Show HN: Liz – Collaborative Lisp coding on Discord
This is a Discord bot I made, which lets you write and evaluate Lisp code in collaborative sessions on Discord.
I wrote it in a short amount of time, partly for learning purposes, but also because I found the idea exciting and it was fun to hack around.
I'd be happy to get your feedback, especially on how to improve the deletion mechanism (maybe make deletion sexpr-based?). I've tried to make the README detailed enough so that it's easy to make some changes and run your own version.
Looks like a fun project, is it abstracted from the Discord API? How easy would it be to port it to other chat services like Matrix, Telegram, etc?
No, not really. Discord user IDs are even used stored in the DB to manage session ownership. The amount of features is not that big though. I think porting this to another chat service would be doable in a weekend.
I've been deep in the Discord-bot rabbit hole recently. TBH, I think it's the dominant platform to create bots, since it's the messaging app that has the most actives on it, and the event subscriptions are robust.
I'd rather keep building on Discord then port it to different apps and get more, less attractive platforms to support. What do you think?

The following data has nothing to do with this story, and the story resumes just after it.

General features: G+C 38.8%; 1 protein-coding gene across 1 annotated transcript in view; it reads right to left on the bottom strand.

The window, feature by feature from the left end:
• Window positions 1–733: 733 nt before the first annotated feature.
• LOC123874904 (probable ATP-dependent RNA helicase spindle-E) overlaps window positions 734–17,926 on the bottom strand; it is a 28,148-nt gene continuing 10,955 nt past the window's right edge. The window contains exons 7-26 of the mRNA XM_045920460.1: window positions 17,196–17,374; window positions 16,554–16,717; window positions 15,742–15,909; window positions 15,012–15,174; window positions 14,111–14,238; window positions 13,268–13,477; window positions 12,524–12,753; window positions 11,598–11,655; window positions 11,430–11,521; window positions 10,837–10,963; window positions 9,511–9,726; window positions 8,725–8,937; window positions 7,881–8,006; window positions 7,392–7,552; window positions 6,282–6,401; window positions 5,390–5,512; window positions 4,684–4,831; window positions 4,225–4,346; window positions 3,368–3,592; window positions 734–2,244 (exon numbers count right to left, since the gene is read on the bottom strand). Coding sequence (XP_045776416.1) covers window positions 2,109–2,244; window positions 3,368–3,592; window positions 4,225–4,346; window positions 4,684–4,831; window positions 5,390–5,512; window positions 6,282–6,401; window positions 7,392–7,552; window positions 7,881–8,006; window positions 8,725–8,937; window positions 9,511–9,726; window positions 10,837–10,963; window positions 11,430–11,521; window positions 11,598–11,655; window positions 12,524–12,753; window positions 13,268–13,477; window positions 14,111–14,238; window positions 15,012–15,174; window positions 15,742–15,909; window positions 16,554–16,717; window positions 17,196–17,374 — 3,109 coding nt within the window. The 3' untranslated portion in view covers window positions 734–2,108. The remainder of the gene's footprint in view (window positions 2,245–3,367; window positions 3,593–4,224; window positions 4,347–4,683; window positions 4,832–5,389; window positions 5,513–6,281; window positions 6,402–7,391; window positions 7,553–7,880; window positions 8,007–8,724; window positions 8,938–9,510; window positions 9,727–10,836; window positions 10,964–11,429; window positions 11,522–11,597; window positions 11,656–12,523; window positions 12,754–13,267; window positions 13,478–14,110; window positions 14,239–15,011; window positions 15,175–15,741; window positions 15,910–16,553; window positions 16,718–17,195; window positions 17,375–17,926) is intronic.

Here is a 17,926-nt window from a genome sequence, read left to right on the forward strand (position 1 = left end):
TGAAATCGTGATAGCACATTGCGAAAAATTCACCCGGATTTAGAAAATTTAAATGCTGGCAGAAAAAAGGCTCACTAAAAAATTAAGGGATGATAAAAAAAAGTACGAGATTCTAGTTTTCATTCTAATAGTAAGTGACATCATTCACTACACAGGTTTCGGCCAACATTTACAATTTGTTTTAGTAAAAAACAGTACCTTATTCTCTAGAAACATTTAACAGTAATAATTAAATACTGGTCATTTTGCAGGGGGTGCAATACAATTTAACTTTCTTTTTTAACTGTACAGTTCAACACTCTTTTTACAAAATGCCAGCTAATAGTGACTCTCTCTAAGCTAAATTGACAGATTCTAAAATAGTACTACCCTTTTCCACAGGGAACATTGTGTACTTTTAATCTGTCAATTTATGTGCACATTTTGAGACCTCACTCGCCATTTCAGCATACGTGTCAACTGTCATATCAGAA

I'd love it if it was also accepting Common Lisp
Oh man, I thought it was. This makes it less exciting.
Nice! I tried doing something similar a few years ago using Scala as both the host language and the language that would be dynamically executed. I ran into issues trying to build a structure that represents executable Scala code, and eventually I moved on to other projects.
This was before I was really familiar with Lisp, and looking back I think I would have been way more successful if I was trying to use that instead :D
Quick question - why did you decide to create this bot in Rust, instead of the more popular libraries Discord.js or discord.py? Is there a real performance reason, or did you just want to do it in Rust?
Yeah, I just love Rust and I like Shuttle (which is used to deploy this Rust project), too! I don't think there are great performance implications here. They type-safety is nice though, and it was easy to embed a Lisp.
If you like type safety, this project would be perfect for using https://coalton-lang.github.io/ so your REPL supported Common Lisp out of the gate.
Why not, you know, Lisp?
(Also, the examples seem to be Scheme)